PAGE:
The Economics Behind Bundy's Militia

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Members of a militia occupied the Malheur National Wildlife Refuge in Oregon over the past month.
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In early January, an armed group took over the headquarters of the Malheur National Wildlife Refuge in Burns, Oregon, in protest of the federal government's control of the land. 

The standoff, led by brothers Ammon and Ryan Bundy, came to a head this week when several militia members were arrested. After a nearly month-long stalemate, Ammon Bundy urged the remaining protesters to "go home." Even so, the situation continues to evolve.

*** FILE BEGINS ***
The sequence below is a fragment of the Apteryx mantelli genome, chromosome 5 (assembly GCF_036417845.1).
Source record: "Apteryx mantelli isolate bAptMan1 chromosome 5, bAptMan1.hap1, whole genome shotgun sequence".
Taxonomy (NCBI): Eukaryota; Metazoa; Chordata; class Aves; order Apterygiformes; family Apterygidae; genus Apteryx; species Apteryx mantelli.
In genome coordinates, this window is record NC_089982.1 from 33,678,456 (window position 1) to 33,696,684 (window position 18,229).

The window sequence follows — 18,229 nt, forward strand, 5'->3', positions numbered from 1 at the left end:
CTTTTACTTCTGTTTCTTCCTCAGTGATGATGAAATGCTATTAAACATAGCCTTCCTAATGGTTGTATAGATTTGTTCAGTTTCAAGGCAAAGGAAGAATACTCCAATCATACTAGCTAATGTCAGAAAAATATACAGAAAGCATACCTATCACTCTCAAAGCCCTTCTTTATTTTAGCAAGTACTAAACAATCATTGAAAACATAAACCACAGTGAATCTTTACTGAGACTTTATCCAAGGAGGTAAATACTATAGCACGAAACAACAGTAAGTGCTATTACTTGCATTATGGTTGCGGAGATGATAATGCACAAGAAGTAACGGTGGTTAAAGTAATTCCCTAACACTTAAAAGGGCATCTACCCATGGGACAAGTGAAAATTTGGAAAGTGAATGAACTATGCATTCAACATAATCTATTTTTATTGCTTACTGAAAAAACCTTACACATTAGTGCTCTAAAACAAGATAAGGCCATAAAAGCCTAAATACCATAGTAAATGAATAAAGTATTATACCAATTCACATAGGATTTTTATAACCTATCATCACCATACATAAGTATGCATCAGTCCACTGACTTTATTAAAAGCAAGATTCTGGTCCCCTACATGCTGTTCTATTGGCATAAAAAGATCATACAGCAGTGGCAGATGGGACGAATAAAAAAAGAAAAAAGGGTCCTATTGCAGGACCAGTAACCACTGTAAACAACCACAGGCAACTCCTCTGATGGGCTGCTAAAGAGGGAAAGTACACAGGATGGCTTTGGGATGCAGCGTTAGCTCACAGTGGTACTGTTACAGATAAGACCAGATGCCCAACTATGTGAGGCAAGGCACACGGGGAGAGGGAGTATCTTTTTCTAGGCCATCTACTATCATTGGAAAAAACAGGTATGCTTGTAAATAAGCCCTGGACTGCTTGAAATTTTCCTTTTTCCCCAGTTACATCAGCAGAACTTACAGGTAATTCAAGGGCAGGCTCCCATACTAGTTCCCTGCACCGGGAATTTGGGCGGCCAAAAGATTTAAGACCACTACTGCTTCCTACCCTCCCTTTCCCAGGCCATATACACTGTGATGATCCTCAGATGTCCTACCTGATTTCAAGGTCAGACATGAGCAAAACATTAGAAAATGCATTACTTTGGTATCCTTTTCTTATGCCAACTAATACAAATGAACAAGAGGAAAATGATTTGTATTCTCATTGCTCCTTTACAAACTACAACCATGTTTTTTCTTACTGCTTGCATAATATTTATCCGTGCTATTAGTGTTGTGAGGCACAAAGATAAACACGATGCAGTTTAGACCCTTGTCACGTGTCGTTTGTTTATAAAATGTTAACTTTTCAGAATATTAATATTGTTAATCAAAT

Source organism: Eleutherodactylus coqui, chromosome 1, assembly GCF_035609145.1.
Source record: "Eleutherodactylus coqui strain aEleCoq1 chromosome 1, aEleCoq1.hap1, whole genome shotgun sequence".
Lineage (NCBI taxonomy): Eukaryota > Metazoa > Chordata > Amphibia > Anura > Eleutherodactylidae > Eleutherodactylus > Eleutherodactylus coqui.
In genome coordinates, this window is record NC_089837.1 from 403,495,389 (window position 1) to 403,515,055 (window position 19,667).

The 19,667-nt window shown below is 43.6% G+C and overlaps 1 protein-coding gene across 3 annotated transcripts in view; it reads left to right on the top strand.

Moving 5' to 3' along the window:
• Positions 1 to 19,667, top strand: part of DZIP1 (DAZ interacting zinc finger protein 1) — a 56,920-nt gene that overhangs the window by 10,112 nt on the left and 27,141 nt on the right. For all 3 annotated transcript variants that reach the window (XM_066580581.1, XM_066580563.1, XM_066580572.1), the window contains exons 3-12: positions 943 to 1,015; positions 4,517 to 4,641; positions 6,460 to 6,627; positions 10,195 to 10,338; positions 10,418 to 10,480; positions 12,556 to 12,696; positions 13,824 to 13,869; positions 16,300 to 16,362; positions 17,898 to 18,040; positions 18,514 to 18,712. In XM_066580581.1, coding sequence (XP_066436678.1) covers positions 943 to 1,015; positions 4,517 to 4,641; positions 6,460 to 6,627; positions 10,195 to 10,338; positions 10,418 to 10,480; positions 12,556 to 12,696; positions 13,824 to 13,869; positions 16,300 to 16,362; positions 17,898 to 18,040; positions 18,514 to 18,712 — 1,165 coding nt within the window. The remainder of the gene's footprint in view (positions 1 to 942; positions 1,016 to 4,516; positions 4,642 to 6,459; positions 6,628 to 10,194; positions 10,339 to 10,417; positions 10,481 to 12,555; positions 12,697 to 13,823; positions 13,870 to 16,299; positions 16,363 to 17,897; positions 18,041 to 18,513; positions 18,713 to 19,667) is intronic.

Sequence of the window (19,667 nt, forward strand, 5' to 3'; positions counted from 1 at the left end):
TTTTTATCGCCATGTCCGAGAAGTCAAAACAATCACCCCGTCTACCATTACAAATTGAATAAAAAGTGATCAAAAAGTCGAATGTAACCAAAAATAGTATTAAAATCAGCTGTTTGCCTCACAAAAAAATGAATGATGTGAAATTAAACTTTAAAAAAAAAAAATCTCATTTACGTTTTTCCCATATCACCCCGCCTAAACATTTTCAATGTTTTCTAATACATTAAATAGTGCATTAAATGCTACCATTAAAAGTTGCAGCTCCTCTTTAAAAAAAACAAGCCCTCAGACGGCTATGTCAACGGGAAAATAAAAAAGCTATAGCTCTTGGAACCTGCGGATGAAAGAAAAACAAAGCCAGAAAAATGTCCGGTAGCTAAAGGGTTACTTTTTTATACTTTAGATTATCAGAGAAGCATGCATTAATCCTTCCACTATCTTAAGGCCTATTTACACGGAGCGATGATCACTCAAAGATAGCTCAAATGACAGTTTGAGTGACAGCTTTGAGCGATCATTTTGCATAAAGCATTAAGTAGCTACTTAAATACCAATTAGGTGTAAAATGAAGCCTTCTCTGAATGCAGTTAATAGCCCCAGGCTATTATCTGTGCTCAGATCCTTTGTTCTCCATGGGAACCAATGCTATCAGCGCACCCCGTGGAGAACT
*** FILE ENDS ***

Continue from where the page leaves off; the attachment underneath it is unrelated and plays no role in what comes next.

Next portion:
So what's at the heart of this standoff? About a century of history, some suspected arson, and a whole lot of economics.

Over the course of it, the militia members have been demanding that the Malheur land controlled by the federal government be turned over to the local government. In more basic terms: give the land back to the ranchers and loggers who can then live off and prosper from it. Unfortunately in today's economy, that might not work.

This week on Money Talking, host Charlie Herman talks with James Surowiecki with The New Yorker and Zoë Carpenter from The Nation about the motivations fueling the militia movement and what benefits, if any, the protest has prompted.